Why do militaries believe they are the right institutions to govern a country? Militaries in many Asian countries operate first and foremost as political actors. While their political interests may frequently be economically driven, they are also anchored in deep-rooted ideological beliefs about their right and duty to govern. To understand the militarized politics in these countries, we need to understand the often culturally and spiritually defined justifications that produce military rule. What symbols and arguments are in use? And how do democratic forces navigate in this political landscape?
The Myanmar military regime has no political legitimacy and faces fierce resistance on all fronts. Nonetheless, it clings to power with brutal force, in the firm belief that it is for the greater good of the country. What is the basis for this narrative, its source of knowledge and rationality? And how does it differ from those of previous military regimes in Myanmar? How is this narrative contested by the protestors and the opponents of the regime.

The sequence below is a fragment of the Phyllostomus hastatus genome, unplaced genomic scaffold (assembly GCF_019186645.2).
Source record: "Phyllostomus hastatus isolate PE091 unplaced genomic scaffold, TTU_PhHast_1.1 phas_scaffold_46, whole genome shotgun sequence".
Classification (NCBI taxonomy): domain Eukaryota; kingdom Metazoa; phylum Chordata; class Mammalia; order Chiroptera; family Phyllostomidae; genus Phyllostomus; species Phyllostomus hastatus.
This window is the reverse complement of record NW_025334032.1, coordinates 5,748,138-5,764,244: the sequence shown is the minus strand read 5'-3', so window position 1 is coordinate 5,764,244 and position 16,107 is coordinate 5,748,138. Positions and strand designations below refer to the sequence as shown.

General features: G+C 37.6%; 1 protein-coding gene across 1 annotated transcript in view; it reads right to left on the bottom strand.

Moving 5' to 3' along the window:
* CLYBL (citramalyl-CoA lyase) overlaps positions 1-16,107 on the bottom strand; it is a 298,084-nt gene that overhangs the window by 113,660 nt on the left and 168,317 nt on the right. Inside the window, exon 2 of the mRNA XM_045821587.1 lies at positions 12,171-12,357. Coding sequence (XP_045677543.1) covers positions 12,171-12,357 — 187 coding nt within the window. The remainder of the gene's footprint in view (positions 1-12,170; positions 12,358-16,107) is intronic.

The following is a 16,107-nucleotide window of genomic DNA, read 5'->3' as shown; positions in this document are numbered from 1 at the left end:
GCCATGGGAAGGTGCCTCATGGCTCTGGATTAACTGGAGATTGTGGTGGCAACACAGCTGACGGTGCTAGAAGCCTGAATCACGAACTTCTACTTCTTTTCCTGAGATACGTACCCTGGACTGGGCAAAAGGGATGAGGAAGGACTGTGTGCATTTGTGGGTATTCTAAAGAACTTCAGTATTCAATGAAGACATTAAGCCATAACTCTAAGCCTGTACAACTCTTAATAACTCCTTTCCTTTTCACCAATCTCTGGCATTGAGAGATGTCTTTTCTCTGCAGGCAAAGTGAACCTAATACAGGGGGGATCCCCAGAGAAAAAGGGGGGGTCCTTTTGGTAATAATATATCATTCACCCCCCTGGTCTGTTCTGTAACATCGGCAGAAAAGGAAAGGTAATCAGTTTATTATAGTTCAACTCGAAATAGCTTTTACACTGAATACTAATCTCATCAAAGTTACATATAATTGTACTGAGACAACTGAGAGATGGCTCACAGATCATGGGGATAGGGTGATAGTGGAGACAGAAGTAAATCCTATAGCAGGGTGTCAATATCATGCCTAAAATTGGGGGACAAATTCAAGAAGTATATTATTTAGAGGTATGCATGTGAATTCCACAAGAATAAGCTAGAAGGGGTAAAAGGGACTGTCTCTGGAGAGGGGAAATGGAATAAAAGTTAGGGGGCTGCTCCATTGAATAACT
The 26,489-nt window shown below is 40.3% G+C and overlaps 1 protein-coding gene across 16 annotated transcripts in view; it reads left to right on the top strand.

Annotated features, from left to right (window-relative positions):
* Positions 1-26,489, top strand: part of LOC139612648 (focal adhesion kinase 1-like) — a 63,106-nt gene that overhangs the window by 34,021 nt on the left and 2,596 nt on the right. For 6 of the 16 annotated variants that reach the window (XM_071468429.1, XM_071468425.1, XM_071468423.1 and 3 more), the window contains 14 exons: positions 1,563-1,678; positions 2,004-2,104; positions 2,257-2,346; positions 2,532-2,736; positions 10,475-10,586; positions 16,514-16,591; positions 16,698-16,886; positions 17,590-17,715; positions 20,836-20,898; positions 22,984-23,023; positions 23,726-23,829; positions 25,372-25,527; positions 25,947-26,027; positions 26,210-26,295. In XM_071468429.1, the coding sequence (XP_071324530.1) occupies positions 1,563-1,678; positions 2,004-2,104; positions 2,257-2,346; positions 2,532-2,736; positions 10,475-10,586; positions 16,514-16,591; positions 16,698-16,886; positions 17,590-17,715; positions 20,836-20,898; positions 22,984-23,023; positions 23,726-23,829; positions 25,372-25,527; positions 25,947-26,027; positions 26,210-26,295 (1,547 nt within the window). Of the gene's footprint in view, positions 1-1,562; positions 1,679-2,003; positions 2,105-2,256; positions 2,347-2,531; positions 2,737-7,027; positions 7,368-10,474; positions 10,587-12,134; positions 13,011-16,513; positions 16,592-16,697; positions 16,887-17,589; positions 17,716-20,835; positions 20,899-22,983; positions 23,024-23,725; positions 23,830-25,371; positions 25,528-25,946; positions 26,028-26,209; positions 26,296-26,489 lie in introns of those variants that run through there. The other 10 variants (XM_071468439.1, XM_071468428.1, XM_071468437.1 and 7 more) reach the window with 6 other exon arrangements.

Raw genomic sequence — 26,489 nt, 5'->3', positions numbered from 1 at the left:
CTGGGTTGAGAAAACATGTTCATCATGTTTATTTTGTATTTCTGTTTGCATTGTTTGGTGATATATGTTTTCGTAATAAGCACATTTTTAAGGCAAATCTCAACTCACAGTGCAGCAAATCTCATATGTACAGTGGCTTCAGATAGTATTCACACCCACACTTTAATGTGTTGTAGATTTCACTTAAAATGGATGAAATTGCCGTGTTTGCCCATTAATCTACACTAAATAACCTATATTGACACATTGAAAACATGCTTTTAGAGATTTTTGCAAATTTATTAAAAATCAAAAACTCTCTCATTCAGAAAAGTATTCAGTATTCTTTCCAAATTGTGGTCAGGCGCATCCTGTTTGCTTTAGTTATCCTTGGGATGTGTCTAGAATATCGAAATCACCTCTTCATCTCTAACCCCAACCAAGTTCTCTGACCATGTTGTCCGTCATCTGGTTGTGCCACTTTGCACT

The 14 May election is the second election in Thailand since the military ousted the democratically elected government in a coup in 2014. The Thai military have a long history of staging coups, but also in constructing unleveled political playing fields. Frequently questioning the morale of politicians, it is argued that the military need to oversee and control the political sphere to protect the Thai nation, the Buddhist religion, and the monarchy. What are the cultural and spiritual rationale for the Thai military to interfere in politics and how do democratic forces maneuver to challenge this rationale?
Amara Thiha, Doctoral Researcher, Peace Research Institute Oslo (PRIO)
Titipol Phakdeewanich, Dean at the Department of Political Science, Ubon Ratchathani University (Thailand)
The event will be moderated by Marte Nilsen, Senior Researcher at the Peace Researh Institute Oslo (PRIO).
Light refreshments will be served.